The ax has already started to fall on Nasdaq companies that don't meet new, tougher listing standards.
Since the stricter guidelines went into effect Feb. 23, Nasdaq has delisted 30 companies, including 18 from its small-cap market and 12 from its main, national market, officials said this week.
Another 413 companies that were out of compliance with the new standards as of Feb. 23 have received warning that their listings could be revoked.
There are more than 5,500 companies listed on the national and small-cap markets. The 30 jettisoned companies include a Plant City candied-fruit company, Paradise Inc., which sells its product to makers of holiday fruitcakes.
"We're just too small," said Eugene Weiner, a Paradise executive vice president. "We kind of slip through the cracks."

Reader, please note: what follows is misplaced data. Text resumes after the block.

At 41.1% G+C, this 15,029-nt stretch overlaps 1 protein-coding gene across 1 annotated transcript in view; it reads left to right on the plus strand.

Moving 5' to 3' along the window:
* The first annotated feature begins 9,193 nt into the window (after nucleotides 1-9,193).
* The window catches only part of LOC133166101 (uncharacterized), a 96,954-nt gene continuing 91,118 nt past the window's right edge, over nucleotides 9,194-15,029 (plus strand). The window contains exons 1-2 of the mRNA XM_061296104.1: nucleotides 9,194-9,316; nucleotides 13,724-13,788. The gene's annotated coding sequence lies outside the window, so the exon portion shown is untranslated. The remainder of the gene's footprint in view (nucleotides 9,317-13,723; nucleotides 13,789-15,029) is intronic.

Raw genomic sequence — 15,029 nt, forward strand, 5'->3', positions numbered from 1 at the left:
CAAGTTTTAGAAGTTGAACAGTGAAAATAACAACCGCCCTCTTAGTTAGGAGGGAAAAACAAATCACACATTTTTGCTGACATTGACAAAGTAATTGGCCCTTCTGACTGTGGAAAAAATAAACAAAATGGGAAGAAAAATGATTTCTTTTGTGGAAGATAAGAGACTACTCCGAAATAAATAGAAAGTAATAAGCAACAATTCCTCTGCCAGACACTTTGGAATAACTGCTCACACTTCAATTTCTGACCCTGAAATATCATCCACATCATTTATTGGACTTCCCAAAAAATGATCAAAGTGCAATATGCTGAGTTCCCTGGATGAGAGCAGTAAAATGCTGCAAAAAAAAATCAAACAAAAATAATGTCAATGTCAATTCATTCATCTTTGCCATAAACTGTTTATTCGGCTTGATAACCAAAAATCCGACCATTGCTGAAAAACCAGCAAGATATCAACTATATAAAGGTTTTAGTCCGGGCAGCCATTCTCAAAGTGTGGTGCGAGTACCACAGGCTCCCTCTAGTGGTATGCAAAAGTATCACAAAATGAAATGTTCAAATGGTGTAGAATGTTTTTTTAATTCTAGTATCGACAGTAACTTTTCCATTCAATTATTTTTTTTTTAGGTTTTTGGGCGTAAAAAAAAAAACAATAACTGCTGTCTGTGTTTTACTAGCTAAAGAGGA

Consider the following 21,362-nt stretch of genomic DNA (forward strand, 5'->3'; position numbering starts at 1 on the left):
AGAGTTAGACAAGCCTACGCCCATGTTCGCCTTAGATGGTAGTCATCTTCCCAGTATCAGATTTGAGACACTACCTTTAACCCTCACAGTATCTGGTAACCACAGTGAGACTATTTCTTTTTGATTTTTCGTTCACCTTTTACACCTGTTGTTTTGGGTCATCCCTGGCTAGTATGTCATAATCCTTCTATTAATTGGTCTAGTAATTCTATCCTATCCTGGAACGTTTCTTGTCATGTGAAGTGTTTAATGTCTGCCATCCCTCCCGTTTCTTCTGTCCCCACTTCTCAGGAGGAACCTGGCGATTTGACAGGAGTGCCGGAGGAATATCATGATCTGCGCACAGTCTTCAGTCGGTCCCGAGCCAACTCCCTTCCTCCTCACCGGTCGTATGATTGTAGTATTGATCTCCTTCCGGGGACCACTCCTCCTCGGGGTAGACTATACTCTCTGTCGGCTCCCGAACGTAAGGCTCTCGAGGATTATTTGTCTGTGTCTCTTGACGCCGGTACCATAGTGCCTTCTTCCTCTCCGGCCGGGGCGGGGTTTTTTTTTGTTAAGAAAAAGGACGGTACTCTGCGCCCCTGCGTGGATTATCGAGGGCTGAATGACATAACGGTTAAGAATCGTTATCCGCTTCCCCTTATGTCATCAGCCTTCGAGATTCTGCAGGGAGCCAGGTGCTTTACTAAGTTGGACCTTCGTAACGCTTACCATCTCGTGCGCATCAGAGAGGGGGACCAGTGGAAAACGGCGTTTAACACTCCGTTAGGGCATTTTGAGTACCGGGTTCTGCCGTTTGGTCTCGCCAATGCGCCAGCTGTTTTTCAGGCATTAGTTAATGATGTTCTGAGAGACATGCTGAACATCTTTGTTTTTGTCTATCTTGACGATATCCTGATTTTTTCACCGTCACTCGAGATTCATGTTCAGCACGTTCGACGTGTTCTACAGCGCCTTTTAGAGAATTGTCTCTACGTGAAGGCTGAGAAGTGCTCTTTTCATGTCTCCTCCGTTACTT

Nasdaq and its parent, the National Association of Securities Dealers, strengthened the listing requirements to attract more high-quality companies to its markets and discourage marginal or potentially fraudulent businesses from listing. The new rules include, for some companies, higher required asset levels and market capitalizations, as well as higher minimum stock prices.
But the rules have wound up disqualifying some profitable companies. Paradise, for instance, earned $1.3-million last year.
Its shortcoming? The Plant City company falls short of the new requirement that it keep 500,000 shares in public hands.